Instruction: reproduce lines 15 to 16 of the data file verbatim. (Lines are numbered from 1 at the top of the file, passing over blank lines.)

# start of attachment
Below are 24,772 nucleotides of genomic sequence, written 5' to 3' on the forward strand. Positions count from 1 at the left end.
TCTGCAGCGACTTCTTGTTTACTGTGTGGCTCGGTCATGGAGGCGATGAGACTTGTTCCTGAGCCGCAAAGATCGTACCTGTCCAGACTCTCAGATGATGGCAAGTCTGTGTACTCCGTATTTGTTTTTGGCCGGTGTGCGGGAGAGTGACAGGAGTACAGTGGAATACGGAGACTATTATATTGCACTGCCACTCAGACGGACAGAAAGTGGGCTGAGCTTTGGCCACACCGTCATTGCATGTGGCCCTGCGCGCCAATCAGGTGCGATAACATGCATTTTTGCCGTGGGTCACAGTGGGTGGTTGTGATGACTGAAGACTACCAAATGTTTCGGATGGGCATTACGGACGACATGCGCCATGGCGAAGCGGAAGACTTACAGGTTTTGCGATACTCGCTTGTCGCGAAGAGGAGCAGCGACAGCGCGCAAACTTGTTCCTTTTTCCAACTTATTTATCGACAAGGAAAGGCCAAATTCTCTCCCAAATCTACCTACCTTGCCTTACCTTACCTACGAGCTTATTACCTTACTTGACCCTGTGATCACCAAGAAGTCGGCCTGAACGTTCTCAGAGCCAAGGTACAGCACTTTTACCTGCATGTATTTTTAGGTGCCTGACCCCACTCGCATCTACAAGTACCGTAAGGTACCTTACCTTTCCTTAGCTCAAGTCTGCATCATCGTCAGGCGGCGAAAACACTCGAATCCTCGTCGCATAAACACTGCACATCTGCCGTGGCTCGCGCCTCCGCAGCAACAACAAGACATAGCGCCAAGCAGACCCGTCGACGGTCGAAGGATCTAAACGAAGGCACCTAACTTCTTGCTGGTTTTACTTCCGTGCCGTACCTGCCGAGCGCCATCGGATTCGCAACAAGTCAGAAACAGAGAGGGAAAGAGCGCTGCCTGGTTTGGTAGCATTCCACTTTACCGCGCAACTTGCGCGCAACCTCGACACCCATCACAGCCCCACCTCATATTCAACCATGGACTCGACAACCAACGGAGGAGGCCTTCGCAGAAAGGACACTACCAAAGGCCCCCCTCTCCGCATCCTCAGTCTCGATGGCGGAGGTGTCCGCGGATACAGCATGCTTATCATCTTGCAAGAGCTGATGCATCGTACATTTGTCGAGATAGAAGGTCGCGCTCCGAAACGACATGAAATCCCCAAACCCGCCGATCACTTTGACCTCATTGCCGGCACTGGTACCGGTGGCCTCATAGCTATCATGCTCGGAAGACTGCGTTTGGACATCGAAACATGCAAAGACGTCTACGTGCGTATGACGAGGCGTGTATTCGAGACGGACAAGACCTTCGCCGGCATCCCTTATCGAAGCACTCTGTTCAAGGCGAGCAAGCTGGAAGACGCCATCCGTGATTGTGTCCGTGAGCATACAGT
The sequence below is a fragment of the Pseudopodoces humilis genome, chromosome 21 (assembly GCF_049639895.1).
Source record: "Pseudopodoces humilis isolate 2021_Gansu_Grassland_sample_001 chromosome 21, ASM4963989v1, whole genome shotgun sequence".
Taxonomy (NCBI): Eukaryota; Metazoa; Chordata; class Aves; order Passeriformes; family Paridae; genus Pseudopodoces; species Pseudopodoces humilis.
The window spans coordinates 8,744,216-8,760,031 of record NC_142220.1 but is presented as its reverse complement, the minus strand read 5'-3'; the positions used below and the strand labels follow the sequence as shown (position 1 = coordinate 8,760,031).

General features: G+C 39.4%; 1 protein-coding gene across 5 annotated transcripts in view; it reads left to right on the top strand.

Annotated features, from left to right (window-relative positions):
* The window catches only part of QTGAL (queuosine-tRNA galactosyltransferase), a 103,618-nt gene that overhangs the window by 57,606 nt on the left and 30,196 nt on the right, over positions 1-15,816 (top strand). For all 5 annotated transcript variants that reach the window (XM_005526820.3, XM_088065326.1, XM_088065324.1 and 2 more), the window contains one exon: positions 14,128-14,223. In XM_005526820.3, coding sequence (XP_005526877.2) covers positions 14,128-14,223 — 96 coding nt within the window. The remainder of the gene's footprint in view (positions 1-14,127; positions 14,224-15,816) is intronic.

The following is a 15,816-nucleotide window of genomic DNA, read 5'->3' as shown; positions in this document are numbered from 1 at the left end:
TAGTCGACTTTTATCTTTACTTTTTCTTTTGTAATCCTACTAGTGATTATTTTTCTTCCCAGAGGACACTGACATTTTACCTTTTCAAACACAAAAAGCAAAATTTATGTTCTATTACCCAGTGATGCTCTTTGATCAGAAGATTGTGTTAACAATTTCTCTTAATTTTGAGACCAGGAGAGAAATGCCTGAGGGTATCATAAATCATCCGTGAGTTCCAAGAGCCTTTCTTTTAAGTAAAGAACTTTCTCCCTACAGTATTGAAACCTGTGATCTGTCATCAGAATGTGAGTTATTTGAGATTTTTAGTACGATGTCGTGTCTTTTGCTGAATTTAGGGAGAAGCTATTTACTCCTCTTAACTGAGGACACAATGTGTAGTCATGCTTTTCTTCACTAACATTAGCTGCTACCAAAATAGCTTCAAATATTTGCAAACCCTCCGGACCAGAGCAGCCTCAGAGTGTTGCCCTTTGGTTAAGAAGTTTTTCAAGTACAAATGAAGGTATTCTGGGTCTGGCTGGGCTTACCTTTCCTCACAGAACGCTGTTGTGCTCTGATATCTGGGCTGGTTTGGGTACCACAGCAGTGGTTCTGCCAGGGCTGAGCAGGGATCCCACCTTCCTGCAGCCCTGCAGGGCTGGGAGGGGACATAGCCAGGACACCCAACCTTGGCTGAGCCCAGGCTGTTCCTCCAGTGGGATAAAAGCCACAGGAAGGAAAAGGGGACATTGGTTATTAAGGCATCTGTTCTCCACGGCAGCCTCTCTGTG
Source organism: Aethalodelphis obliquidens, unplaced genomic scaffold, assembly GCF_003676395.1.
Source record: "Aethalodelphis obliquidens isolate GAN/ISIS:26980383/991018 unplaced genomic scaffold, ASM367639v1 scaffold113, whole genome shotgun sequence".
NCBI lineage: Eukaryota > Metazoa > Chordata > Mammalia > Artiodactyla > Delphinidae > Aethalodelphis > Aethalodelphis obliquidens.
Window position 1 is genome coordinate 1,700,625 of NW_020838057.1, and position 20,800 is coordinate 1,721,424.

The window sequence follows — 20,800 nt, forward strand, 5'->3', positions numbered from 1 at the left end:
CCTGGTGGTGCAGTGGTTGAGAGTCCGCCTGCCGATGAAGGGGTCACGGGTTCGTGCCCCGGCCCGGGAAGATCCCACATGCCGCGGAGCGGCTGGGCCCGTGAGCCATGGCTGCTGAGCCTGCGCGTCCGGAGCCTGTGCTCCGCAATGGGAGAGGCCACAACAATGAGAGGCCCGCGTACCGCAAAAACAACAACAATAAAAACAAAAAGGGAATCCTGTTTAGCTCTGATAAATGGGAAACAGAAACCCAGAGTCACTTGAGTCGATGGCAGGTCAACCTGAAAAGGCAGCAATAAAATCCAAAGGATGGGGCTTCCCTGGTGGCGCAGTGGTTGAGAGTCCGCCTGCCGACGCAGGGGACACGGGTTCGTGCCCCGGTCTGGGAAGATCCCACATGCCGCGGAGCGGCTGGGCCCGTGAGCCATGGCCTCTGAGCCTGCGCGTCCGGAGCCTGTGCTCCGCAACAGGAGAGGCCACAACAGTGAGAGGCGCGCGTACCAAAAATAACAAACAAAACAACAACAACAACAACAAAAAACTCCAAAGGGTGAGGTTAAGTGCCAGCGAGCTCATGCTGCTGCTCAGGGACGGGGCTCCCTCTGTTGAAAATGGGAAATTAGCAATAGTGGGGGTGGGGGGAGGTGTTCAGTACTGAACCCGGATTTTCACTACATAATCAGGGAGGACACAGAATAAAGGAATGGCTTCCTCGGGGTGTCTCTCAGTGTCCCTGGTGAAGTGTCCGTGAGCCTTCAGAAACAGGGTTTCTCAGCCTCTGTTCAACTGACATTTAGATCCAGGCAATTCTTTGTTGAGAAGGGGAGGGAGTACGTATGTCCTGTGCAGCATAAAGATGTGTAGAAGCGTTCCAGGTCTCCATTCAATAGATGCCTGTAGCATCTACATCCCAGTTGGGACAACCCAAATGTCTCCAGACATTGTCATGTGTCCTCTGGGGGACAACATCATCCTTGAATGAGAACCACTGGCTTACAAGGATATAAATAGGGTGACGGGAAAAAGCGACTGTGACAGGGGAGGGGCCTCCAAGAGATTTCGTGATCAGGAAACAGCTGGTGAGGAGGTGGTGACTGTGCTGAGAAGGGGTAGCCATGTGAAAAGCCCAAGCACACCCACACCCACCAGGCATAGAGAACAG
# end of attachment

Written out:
Window position 1 is genome coordinate 1,700,625 of NW_020838057.1, and position 20,800 is coordinate 1,721,424.

The window sequence follows — 20,800 nt, forward strand, 5'->3', positions numbered from 1 at the left end: